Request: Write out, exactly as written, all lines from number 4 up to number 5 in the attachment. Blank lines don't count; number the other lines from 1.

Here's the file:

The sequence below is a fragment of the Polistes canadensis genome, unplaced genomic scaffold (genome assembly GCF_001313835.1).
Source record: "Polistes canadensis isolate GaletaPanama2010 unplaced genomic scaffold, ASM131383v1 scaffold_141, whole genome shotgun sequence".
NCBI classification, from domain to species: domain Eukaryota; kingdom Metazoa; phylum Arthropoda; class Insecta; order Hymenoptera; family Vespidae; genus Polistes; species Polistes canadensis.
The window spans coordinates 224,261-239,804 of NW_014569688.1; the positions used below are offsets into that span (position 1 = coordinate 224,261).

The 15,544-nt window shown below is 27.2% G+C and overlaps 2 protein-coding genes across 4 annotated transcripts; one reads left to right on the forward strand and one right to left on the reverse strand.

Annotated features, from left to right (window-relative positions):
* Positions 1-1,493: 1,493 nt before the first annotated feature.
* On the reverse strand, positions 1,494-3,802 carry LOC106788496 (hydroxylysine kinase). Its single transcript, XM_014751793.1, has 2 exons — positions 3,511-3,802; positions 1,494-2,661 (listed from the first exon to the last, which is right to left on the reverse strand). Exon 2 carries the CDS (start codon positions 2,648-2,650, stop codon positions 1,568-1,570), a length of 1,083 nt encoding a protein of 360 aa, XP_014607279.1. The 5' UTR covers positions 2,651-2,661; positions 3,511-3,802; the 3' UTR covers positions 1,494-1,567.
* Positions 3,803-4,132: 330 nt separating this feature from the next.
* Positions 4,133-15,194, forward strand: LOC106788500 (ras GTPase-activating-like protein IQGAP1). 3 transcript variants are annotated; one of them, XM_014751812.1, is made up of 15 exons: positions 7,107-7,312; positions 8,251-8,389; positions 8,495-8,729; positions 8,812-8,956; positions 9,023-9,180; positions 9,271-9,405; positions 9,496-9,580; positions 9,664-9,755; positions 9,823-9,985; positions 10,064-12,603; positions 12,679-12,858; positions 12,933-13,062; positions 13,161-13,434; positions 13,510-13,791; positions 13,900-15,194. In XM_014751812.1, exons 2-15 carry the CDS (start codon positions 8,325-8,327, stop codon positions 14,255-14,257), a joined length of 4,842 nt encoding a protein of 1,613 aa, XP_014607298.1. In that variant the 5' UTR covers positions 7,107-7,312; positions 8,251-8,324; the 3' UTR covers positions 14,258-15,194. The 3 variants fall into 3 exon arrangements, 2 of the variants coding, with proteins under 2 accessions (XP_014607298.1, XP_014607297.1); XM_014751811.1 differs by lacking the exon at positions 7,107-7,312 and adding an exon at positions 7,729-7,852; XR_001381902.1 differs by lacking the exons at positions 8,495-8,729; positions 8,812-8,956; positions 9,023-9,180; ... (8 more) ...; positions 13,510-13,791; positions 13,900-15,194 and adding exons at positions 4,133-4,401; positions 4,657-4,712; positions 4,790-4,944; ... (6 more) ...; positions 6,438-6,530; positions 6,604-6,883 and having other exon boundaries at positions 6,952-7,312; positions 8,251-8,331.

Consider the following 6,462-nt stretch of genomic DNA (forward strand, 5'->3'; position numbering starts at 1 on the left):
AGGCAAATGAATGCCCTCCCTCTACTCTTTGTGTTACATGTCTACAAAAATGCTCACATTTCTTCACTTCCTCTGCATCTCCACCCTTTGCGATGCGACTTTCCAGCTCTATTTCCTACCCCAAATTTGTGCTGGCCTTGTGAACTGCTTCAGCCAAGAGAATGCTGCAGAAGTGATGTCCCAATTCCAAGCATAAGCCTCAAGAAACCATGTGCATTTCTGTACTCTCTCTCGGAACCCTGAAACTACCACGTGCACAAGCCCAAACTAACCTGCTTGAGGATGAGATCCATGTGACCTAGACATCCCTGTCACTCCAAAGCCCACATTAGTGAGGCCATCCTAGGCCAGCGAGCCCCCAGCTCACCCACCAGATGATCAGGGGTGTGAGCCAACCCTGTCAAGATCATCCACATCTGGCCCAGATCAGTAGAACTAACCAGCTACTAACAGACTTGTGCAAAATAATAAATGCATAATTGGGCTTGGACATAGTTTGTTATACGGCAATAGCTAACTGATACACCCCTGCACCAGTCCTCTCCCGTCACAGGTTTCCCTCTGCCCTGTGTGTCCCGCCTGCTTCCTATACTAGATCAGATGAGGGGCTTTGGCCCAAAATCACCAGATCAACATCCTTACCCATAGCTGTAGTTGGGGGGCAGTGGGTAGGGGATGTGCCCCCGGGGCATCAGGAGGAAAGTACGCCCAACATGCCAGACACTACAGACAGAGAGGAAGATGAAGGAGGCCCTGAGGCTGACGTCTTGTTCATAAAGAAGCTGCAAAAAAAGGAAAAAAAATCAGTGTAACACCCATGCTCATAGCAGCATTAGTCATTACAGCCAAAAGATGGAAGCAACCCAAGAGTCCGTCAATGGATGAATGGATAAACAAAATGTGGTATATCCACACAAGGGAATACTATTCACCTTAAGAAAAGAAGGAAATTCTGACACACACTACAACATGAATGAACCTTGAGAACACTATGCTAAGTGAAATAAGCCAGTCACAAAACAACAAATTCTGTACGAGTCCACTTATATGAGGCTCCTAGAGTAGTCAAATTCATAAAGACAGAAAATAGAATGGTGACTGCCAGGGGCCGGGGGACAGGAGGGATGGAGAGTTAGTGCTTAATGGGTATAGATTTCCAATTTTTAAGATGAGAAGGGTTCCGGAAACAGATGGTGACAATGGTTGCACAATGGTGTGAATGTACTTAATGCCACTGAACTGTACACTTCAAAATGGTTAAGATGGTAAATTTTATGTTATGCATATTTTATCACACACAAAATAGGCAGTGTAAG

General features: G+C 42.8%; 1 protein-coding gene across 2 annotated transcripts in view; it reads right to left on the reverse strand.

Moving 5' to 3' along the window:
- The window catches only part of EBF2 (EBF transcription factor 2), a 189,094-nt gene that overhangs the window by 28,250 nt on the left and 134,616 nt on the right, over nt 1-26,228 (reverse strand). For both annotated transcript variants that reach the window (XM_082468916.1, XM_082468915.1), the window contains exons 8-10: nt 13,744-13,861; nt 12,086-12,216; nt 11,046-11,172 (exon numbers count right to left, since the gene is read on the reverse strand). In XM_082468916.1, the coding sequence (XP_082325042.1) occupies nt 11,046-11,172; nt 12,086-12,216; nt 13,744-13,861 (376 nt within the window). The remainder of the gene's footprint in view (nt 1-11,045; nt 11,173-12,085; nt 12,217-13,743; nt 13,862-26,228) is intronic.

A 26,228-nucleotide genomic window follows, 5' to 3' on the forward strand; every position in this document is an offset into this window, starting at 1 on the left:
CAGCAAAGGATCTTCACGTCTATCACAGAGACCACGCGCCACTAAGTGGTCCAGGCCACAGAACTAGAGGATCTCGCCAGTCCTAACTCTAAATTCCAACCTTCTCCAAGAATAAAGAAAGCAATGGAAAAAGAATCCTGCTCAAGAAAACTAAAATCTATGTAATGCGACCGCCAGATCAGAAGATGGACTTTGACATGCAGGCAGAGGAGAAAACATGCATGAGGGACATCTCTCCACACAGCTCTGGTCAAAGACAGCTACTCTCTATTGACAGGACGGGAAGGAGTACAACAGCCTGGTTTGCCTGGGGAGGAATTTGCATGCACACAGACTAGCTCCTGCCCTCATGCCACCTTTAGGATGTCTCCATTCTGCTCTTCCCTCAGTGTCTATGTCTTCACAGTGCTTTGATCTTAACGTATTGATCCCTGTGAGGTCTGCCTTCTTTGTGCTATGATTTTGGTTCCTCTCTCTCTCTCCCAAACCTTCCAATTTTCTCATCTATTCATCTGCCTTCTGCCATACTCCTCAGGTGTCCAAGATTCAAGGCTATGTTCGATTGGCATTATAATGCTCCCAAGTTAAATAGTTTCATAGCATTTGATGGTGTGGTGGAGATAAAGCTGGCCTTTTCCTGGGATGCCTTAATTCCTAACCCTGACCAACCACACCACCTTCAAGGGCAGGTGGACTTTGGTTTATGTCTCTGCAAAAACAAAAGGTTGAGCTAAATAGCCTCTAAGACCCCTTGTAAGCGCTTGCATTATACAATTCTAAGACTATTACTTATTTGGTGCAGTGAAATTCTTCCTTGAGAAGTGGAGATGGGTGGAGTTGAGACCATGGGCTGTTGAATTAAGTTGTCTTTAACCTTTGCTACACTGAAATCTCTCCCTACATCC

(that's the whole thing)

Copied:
The window spans coordinates 224,261-239,804 of NW_014569688.1; the positions used below are offsets into that span (position 1 = coordinate 224,261).

The 15,544-nt window shown below is 27.2% G+C and overlaps 2 protein-coding genes across 4 annotated transcripts; one reads left to right on the forward strand and one right to left on the reverse strand.